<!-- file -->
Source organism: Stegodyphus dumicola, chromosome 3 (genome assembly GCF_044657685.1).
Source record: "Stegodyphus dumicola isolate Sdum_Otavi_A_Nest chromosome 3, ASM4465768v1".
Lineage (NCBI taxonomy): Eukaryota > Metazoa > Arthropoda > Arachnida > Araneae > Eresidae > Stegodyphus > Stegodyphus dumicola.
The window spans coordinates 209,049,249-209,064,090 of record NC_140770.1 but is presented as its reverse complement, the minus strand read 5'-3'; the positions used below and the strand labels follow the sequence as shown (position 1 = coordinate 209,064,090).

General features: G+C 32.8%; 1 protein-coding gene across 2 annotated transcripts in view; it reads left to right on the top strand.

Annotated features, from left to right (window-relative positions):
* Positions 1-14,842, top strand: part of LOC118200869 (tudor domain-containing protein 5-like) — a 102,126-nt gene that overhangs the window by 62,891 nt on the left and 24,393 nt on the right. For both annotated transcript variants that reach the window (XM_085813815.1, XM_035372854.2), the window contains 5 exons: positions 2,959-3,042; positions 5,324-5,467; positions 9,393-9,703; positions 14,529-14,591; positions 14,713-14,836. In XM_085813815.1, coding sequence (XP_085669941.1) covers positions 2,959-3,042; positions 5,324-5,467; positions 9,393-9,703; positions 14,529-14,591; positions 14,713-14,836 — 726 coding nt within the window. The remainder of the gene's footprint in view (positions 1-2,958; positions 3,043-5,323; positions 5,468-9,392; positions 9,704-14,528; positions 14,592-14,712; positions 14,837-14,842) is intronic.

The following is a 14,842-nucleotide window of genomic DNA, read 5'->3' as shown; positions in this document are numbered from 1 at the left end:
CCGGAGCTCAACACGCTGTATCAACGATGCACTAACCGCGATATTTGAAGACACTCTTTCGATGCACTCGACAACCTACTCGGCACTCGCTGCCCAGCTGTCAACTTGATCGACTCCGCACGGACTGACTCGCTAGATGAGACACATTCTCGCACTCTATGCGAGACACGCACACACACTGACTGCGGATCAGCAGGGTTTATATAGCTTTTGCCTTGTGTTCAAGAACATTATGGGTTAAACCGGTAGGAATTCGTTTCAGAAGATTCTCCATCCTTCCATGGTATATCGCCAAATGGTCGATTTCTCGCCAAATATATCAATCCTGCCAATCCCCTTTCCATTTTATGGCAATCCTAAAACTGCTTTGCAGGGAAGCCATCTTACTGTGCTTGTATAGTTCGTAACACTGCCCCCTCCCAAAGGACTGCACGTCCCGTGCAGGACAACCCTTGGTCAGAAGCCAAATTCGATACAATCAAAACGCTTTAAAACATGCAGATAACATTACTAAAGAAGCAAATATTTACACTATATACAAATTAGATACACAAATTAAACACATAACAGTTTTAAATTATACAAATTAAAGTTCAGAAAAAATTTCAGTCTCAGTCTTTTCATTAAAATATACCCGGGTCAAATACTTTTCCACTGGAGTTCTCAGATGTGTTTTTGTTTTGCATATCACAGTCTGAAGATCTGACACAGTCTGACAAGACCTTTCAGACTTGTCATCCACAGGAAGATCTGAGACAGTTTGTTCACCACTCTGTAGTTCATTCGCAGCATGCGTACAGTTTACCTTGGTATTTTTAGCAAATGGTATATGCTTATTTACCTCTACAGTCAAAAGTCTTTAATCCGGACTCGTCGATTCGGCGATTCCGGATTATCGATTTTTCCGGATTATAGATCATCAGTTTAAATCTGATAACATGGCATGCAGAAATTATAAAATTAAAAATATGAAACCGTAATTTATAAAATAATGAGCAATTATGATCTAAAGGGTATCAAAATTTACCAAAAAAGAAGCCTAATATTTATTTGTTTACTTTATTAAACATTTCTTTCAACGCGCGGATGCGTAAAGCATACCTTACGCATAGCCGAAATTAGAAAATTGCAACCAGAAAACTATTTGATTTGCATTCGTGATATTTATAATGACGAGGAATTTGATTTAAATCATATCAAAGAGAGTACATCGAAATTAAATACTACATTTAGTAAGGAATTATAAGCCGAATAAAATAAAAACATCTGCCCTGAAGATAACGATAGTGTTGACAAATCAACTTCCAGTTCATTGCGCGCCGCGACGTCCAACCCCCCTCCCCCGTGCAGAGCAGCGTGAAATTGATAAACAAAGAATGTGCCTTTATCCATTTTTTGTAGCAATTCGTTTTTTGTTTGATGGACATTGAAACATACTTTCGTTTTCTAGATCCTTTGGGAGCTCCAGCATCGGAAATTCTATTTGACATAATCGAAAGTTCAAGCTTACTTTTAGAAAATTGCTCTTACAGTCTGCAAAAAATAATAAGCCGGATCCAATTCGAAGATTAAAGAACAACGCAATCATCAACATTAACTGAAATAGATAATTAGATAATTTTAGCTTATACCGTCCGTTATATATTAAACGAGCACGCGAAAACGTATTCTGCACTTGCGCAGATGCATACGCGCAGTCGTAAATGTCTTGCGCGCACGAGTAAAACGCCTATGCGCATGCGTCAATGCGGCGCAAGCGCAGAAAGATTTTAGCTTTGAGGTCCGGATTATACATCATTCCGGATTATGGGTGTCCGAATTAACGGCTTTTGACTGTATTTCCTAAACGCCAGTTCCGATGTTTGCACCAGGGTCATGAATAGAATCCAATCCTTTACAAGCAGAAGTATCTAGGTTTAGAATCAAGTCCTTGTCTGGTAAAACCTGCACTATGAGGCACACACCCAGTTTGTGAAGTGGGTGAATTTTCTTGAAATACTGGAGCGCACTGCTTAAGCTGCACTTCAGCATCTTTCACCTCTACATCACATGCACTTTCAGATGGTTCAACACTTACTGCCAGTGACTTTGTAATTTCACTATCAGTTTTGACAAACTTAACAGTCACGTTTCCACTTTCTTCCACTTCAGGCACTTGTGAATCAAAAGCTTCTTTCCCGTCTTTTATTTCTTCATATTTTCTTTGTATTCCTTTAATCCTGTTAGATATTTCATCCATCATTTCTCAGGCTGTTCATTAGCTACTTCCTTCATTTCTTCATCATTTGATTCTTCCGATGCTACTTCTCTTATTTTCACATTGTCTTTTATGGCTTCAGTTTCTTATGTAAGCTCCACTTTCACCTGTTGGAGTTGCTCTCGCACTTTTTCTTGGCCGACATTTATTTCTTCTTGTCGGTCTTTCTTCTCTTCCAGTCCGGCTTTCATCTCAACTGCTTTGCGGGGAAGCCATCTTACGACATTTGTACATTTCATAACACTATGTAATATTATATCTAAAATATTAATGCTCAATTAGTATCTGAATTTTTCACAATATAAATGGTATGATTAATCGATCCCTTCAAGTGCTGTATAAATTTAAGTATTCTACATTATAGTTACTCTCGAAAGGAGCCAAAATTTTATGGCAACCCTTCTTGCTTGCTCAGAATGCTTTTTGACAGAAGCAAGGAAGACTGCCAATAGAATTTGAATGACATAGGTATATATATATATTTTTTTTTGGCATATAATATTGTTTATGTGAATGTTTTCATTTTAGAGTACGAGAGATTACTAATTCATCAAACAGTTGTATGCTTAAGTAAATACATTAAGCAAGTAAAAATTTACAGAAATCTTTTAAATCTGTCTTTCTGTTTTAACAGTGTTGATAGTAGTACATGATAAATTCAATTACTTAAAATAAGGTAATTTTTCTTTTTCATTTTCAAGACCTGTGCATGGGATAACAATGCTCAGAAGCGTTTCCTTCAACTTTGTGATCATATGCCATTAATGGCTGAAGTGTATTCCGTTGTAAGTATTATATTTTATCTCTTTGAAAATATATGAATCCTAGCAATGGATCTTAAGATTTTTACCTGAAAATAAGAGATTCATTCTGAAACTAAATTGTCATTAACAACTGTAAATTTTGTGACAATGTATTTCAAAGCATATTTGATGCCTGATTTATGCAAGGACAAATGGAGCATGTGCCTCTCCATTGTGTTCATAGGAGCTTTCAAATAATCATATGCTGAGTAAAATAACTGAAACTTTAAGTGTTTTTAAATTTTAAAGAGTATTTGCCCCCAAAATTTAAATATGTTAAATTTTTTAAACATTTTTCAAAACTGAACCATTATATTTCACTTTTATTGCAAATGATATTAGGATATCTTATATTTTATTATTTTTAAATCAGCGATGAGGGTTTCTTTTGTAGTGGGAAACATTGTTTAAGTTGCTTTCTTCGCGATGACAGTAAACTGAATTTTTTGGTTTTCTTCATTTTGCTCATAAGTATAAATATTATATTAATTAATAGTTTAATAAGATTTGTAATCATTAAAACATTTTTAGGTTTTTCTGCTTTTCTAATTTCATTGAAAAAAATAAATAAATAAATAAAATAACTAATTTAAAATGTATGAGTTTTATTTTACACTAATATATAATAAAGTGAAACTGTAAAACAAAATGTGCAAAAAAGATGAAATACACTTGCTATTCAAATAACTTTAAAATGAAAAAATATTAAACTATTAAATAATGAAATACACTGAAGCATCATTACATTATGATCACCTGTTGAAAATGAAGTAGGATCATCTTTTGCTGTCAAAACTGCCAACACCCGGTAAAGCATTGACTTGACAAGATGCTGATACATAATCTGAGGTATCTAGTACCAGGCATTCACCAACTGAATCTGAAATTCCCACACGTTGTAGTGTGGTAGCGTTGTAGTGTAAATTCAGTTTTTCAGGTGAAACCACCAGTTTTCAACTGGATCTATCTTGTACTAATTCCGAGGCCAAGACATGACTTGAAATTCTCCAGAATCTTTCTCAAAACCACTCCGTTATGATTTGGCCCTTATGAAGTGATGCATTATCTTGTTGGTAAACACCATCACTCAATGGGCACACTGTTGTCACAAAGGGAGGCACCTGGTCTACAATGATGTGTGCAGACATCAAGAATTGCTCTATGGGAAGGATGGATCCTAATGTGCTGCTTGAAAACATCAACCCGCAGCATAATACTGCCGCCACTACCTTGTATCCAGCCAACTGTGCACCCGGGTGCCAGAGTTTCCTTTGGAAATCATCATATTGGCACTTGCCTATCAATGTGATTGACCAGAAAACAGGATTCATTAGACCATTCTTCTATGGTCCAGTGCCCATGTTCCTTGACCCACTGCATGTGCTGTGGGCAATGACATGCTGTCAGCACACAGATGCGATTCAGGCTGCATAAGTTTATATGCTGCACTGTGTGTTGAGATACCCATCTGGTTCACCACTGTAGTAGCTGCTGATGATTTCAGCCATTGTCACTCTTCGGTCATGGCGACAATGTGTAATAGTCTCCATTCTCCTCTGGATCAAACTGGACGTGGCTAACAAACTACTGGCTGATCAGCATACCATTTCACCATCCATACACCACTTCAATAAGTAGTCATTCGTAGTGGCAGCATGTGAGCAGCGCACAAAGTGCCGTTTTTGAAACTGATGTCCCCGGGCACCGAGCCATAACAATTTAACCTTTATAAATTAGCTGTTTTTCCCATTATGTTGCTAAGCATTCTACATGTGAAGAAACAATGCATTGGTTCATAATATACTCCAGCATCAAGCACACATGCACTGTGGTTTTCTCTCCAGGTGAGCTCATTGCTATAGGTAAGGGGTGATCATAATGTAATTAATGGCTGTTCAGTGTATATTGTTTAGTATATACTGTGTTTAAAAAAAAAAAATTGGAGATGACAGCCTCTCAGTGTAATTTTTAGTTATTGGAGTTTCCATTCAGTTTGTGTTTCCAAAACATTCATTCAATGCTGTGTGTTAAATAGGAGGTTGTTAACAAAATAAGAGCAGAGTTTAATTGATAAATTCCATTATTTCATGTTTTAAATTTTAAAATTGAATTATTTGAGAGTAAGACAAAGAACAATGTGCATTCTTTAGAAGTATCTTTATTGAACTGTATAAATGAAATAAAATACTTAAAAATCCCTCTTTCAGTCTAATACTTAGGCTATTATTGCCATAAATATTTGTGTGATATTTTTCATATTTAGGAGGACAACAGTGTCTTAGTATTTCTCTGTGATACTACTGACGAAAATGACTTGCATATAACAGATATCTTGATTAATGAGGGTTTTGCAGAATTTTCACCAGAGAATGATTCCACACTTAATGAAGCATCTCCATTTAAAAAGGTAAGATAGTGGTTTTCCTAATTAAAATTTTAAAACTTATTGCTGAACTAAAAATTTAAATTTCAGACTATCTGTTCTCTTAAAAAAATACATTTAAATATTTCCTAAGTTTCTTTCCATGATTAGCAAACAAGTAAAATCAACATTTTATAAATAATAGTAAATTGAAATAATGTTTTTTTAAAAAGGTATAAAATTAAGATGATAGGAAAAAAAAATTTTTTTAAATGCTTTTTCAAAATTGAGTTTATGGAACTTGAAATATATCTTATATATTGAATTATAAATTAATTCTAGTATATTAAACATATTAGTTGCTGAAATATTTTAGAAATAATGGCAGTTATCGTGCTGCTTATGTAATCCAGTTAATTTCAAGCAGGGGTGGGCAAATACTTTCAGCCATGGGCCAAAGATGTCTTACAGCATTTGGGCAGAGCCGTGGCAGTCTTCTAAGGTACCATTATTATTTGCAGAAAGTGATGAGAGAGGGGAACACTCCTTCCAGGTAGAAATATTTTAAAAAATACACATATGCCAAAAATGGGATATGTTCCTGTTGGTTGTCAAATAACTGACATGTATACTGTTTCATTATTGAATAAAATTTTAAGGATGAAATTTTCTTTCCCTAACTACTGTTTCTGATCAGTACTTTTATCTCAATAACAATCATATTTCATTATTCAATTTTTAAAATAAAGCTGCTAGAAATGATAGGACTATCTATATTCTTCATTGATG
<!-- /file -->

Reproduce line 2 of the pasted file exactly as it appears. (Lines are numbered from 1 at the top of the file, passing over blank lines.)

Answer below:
Source record: "Stegodyphus dumicola isolate Sdum_Otavi_A_Nest chromosome 3, ASM4465768v1".